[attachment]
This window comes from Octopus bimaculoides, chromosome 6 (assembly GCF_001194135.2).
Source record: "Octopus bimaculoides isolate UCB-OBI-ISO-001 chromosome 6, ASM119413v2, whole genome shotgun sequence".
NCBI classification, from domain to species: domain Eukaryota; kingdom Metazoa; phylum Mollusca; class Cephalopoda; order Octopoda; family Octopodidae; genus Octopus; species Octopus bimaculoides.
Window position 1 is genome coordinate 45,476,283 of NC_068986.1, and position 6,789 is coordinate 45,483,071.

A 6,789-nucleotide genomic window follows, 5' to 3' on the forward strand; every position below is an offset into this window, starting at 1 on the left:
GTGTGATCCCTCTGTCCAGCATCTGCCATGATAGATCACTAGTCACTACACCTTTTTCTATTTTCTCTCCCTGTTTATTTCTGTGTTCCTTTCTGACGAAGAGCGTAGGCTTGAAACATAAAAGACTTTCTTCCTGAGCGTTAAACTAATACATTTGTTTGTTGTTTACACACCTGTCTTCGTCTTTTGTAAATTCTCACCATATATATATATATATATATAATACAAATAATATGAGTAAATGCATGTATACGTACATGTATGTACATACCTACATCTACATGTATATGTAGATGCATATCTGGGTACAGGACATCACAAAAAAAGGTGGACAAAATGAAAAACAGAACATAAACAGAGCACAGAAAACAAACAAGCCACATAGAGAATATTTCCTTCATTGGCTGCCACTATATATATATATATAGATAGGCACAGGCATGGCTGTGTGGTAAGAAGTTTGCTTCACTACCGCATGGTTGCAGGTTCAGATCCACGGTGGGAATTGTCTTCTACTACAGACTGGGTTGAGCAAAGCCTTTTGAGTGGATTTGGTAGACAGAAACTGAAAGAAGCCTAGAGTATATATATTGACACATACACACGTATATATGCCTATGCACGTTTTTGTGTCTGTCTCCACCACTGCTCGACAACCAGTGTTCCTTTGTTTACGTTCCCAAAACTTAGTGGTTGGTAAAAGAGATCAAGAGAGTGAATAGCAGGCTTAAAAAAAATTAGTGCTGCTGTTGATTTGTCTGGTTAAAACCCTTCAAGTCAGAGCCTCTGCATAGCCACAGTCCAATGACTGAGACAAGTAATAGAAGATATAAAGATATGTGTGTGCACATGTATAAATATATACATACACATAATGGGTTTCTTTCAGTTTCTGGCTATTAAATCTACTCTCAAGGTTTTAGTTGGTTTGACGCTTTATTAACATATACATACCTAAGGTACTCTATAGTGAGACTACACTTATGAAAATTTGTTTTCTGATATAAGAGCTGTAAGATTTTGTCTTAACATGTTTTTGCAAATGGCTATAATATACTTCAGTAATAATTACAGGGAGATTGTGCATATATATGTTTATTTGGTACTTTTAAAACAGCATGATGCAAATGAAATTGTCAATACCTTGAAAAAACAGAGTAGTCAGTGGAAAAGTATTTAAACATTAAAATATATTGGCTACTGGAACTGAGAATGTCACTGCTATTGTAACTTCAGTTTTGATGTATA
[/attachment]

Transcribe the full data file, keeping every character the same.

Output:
This window comes from Octopus bimaculoides, chromosome 6 (assembly GCF_001194135.2).
Source record: "Octopus bimaculoides isolate UCB-OBI-ISO-001 chromosome 6, ASM119413v2, whole genome shotgun sequence".
NCBI classification, from domain to species: domain Eukaryota; kingdom Metazoa; phylum Mollusca; class Cephalopoda; order Octopoda; family Octopodidae; genus Octopus; species Octopus bimaculoides.
Window position 1 is genome coordinate 45,476,283 of NC_068986.1, and position 6,789 is coordinate 45,483,071.

A 6,789-nucleotide genomic window follows, 5' to 3' on the forward strand; every position below is an offset into this window, starting at 1 on the left:
GTGTGATCCCTCTGTCCAGCATCTGCCATGATAGATCACTAGTCACTACACCTTTTTCTATTTTCTCTCCCTGTTTATTTCTGTGTTCCTTTCTGACGAAGAGCGTAGGCTTGAAACATAAAAGACTTTCTTCCTGAGCGTTAAACTAATACATTTGTTTGTTGTTTACACACCTGTCTTCGTCTTTTGTAAATTCTCACCATATATATATATATATATATAATACAAATAATATGAGTAAATGCATGTATACGTACATGTATGTACATACCTACATCTACATGTATATGTAGATGCATATCTGGGTACAGGACATCACAAAAAAAGGTGGACAAAATGAAAAACAGAACATAAACAGAGCACAGAAAACAAACAAGCCACATAGAGAATATTTCCTTCATTGGCTGCCACTATATATATATATATAGATAGGCACAGGCATGGCTGTGTGGTAAGAAGTTTGCTTCACTACCGCATGGTTGCAGGTTCAGATCCACGGTGGGAATTGTCTTCTACTACAGACTGGGTTGAGCAAAGCCTTTTGAGTGGATTTGGTAGACAGAAACTGAAAGAAGCCTAGAGTATATATATTGACACATACACACGTATATATGCCTATGCACGTTTTTGTGTCTGTCTCCACCACTGCTCGACAACCAGTGTTCCTTTGTTTACGTTCCCAAAACTTAGTGGTTGGTAAAAGAGATCAAGAGAGTGAATAGCAGGCTTAAAAAAAATTAGTGCTGCTGTTGATTTGTCTGGTTAAAACCCTTCAAGTCAGAGCCTCTGCATAGCCACAGTCCAATGACTGAGACAAGTAATAGAAGATATAAAGATATGTGTGTGCACATGTATAAATATATACATACACATAATGGGTTTCTTTCAGTTTCTGGCTATTAAATCTACTCTCAAGGTTTTAGTTGGTTTGACGCTTTATTAACATATACATACCTAAGGTACTCTATAGTGAGACTACACTTATGAAAATTTGTTTTCTGATATAAGAGCTGTAAGATTTTGTCTTAACATGTTTTTGCAAATGGCTATAATATACTTCAGTAATAATTACAGGGAGATTGTGCATATATATGTTTATTTGGTACTTTTAAAACAGCATGATGCAAATGAAATTGTCAATACCTTGAAAAAACAGAGTAGTCAGTGGAAAAGTATTTAAACATTAAAATATATTGGCTACTGGAACTGAGAATGTCACTGCTATTGTAACTTCAGTTTTGATGTATA